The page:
This man has dedicated his life to putting the needs of others before his own -- regardless of what he's dealing with.
Allan Law, a former teacher in Minneapolis, spends his days in retirement helping those in need. For the past 14 years, Law has tirelessly delivered food and other supplies to people on the street during the late-night hours in which shelters and support centers are no longer open, according to NationSwell. Though he currently has arthritis and battled prostate cancer last year, the retired teacher has stayed committed to his work, and hasn't let his medical issues stop him.
It's this devotion that is the subject of a documentary, "The Starfish Throwers," which follows his journey, and the lives of two others whose missions are also to fight hunger.
"People say, 'You're crazy,' and I say, 'No. If I was homeless, or if I had a couple little kids that needed food or something, I would appreciate someone coming, giving a helping hand,'" he told Fox9.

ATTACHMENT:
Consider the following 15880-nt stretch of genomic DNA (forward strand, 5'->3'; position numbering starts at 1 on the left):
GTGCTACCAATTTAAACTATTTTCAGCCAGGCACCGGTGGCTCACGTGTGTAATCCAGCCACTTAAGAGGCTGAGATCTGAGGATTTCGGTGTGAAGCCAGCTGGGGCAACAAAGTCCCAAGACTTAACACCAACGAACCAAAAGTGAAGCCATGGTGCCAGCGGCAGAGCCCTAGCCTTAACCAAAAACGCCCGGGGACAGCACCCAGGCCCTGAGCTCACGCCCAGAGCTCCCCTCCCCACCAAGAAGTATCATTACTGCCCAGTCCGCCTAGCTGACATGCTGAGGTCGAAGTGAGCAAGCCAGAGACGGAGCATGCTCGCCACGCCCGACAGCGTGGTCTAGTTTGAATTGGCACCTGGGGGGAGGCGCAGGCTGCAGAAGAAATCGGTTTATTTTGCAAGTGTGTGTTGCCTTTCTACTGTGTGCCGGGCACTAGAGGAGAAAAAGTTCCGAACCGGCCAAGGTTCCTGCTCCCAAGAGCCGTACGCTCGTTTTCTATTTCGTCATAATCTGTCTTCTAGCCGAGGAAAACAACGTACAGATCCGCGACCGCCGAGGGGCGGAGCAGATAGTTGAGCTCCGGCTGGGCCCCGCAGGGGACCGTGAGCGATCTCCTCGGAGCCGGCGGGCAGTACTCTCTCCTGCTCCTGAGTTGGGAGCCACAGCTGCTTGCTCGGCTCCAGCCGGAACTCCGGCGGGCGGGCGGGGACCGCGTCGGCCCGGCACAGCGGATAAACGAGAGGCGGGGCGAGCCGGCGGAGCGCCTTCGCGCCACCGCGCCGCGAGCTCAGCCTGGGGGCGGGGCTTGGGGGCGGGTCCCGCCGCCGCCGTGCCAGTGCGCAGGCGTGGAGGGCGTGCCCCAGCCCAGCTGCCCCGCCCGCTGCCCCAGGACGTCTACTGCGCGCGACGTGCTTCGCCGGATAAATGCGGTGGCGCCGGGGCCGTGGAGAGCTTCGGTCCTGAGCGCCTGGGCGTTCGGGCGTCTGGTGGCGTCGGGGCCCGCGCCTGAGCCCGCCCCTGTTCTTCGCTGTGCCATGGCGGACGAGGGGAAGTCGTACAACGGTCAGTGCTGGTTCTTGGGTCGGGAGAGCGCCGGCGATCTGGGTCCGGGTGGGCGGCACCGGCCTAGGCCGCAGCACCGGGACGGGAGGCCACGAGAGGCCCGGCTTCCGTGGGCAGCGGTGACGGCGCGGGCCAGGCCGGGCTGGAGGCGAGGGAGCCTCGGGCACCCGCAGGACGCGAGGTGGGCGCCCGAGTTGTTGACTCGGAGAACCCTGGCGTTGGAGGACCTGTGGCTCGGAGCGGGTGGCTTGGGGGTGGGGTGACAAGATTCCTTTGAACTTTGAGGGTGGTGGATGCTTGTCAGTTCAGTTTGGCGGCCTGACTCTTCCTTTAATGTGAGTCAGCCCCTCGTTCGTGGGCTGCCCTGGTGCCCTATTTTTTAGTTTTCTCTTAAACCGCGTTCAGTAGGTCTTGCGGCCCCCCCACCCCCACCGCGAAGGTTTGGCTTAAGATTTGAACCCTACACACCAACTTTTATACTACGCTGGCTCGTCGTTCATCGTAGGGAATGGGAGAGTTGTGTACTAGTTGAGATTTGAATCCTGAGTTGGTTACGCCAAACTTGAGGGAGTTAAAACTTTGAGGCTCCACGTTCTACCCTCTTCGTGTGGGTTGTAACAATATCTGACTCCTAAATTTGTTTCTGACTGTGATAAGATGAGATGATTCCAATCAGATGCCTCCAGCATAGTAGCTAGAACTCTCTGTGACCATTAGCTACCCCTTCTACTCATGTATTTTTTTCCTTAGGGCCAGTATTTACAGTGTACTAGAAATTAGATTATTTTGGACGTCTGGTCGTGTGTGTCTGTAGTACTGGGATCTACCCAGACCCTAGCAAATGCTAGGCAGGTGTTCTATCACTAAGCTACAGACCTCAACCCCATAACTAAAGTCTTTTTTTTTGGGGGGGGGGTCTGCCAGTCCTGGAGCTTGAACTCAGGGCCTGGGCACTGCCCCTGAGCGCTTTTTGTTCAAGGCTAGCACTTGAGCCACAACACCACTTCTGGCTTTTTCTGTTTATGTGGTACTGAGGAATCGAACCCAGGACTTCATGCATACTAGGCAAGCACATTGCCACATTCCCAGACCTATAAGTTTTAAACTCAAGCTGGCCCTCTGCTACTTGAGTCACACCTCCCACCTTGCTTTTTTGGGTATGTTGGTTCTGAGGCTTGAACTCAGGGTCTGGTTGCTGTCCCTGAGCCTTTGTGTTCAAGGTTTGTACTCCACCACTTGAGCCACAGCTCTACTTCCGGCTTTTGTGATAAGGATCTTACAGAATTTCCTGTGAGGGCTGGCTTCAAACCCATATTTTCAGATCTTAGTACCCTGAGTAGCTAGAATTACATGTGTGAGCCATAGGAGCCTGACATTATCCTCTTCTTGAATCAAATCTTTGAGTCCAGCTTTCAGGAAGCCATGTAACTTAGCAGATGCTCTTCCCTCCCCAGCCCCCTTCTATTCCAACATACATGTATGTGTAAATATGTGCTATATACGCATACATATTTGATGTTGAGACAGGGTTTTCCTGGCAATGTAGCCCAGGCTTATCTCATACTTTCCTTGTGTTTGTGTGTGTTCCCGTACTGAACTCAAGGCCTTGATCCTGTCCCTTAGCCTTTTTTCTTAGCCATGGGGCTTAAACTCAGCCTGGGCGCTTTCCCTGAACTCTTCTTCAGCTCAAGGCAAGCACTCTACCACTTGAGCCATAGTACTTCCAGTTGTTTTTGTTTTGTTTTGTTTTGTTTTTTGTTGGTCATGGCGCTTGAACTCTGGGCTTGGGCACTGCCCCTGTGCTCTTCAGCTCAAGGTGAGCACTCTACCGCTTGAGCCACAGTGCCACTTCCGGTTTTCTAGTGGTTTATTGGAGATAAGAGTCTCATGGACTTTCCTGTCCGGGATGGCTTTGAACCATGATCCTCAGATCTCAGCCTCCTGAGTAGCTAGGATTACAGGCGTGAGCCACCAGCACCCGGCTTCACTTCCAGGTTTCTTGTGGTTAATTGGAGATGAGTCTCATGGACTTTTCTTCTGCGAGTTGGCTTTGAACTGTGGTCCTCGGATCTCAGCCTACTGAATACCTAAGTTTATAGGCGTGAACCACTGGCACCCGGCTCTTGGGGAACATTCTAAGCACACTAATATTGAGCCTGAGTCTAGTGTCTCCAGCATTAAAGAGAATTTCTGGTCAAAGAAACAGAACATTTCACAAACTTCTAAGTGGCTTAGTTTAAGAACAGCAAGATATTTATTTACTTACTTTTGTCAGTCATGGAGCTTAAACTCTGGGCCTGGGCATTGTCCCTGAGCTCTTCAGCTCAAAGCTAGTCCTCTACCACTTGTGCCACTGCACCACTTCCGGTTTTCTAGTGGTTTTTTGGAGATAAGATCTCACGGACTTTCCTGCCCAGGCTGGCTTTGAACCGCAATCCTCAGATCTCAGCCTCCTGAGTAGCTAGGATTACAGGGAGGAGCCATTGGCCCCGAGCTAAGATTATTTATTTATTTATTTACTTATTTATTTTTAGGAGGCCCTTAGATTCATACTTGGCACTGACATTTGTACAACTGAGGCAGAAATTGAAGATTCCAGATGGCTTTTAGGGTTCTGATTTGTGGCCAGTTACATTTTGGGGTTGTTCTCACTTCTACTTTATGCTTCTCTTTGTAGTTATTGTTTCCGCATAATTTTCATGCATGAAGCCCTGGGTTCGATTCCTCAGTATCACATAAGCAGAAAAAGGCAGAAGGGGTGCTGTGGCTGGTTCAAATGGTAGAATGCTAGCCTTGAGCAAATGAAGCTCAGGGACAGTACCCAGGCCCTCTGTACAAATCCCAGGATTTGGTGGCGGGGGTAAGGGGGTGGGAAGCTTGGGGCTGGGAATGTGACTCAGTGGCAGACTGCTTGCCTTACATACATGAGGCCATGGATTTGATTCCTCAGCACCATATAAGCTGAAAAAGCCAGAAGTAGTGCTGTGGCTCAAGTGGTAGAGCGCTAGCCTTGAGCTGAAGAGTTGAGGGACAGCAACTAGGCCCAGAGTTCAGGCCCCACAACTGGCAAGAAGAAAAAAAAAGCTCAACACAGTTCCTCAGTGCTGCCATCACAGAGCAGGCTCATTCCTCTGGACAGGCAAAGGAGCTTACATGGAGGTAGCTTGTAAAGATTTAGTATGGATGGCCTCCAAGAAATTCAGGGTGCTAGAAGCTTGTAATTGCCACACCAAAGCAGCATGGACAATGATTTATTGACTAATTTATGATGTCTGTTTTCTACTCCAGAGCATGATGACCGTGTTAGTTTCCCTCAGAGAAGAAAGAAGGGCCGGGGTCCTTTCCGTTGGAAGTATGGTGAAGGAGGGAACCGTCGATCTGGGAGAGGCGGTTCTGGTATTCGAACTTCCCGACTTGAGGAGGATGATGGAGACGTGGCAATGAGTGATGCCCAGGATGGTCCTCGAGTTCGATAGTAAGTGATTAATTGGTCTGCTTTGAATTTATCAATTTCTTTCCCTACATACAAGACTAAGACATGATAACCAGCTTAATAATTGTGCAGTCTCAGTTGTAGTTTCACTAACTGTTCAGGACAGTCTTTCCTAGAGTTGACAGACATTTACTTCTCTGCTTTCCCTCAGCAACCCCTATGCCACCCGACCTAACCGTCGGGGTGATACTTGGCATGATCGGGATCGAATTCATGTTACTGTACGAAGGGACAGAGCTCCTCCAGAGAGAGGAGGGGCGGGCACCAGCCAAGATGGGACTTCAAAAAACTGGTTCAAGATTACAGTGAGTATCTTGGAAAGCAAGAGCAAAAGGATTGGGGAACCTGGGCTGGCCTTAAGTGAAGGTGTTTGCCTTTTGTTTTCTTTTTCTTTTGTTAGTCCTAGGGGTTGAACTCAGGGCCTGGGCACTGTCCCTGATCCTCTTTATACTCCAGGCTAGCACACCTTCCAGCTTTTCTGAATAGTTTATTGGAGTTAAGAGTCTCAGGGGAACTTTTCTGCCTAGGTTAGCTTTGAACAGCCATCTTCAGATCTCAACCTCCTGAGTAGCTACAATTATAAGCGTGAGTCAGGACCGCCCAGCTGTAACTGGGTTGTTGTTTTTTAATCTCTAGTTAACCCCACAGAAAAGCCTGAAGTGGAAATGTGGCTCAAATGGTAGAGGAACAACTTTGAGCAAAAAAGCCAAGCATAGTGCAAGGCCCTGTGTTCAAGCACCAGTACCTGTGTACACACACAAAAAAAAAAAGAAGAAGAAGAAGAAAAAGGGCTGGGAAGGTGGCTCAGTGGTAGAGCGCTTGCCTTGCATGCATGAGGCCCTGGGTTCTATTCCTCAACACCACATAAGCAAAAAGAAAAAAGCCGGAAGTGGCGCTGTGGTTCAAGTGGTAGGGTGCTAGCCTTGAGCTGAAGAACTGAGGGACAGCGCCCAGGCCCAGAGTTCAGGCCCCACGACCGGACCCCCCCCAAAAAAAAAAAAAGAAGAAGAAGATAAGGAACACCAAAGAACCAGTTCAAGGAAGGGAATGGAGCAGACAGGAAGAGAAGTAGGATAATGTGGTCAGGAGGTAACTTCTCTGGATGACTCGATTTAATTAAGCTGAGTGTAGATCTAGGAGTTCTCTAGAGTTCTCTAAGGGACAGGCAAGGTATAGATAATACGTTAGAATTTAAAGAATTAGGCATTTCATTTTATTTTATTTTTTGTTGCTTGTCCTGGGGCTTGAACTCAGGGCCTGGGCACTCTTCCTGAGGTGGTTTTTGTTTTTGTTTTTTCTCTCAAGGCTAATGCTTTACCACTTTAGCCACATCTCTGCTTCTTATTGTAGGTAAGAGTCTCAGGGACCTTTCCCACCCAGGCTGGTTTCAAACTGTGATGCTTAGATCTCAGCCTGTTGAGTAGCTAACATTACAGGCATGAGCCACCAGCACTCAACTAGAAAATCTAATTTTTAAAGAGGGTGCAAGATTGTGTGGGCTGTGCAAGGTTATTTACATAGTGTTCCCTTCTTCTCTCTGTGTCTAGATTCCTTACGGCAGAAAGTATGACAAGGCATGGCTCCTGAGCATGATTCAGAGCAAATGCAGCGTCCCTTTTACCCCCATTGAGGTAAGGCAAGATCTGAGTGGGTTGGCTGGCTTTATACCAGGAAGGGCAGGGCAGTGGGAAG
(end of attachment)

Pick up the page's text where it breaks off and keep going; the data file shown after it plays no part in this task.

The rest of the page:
During the day, Law collects sandwiches made by volunteers and donations from various groups through his organization, Minneapolis Recreation Development, Inc, according to the charity's website. Starting at 9 p.m., he begins his trek to deliver food in a van with the words, "Love One Another" splashed on the side, traveling down the streets of inner city Minneapolis, ending his shift at 10 a.m.
Last year, Law says he delivered about 520,000 sandwiches, NationSwell reported. The retired teacher was unwilling to miss a day of work, even when he underwent prostate surgery, according to Edina Magazine. While in recovery, Law sneaked out, donning his nightgown, slippers and a turtleneck, determined to carry on helping the homeless.
The job is difficult and physically taxing for Law as he sleeps about two hours a day in his car, though he says what he does is a necessity. "Am I glad I’m working 18 hours a day? No. But when you see a need you do it," he told Edina Magazine.
He maintains that his work is more than making sure people don't go hungry.
"My commitment is not to feed people," Law told the magazine. "It’s to change lives."